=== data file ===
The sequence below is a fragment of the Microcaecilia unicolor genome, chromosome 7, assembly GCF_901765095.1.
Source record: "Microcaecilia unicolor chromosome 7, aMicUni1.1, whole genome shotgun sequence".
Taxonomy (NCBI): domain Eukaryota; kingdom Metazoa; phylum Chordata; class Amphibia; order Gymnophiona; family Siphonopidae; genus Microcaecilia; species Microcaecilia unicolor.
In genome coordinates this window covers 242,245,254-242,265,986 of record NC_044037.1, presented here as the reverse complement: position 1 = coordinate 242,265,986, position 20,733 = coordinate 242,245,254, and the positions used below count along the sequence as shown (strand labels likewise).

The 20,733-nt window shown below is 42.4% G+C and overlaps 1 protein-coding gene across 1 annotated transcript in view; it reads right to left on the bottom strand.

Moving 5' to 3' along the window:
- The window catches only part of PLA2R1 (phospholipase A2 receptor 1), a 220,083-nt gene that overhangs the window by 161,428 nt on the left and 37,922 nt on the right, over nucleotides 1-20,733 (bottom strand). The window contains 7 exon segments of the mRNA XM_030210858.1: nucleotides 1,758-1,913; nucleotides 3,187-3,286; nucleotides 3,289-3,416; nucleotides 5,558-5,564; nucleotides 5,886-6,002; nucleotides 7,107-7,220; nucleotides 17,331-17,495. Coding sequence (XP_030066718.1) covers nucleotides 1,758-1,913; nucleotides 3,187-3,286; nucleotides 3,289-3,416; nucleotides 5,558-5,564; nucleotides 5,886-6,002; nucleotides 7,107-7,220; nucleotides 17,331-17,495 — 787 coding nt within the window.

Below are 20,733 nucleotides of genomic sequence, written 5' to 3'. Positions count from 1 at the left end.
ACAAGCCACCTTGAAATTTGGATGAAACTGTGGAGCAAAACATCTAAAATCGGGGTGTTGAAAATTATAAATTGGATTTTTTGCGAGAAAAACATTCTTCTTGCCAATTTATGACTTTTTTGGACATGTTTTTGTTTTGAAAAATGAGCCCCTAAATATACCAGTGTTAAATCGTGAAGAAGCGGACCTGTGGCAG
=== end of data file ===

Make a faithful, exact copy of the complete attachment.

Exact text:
The sequence below is a fragment of the Microcaecilia unicolor genome, chromosome 7, assembly GCF_901765095.1.
Source record: "Microcaecilia unicolor chromosome 7, aMicUni1.1, whole genome shotgun sequence".
Taxonomy (NCBI): domain Eukaryota; kingdom Metazoa; phylum Chordata; class Amphibia; order Gymnophiona; family Siphonopidae; genus Microcaecilia; species Microcaecilia unicolor.
In genome coordinates this window covers 242,245,254-242,265,986 of record NC_044037.1, presented here as the reverse complement: position 1 = coordinate 242,265,986, position 20,733 = coordinate 242,245,254, and the positions used below count along the sequence as shown (strand labels likewise).

The 20,733-nt window shown below is 42.4% G+C and overlaps 1 protein-coding gene across 1 annotated transcript in view; it reads right to left on the bottom strand.

Moving 5' to 3' along the window:
- The window catches only part of PLA2R1 (phospholipase A2 receptor 1), a 220,083-nt gene that overhangs the window by 161,428 nt on the left and 37,922 nt on the right, over nucleotides 1-20,733 (bottom strand). The window contains 7 exon segments of the mRNA XM_030210858.1: nucleotides 1,758-1,913; nucleotides 3,187-3,286; nucleotides 3,289-3,416; nucleotides 5,558-5,564; nucleotides 5,886-6,002; nucleotides 7,107-7,220; nucleotides 17,331-17,495. Coding sequence (XP_030066718.1) covers nucleotides 1,758-1,913; nucleotides 3,187-3,286; nucleotides 3,289-3,416; nucleotides 5,558-5,564; nucleotides 5,886-6,002; nucleotides 7,107-7,220; nucleotides 17,331-17,495 — 787 coding nt within the window.

Below are 20,733 nucleotides of genomic sequence, written 5' to 3'. Positions count from 1 at the left end.
ACAAGCCACCTTGAAATTTGGATGAAACTGTGGAGCAAAACATCTAAAATCGGGGTGTTGAAAATTATAAATTGGATTTTTTGCGAGAAAAACATTCTTCTTGCCAATTTATGACTTTTTTGGACATGTTTTTGTTTTGAAAAATGAGCCCCTAAATATACCAGTGTTAAATCGTGAAGAAGCGGACCTGTGGCAG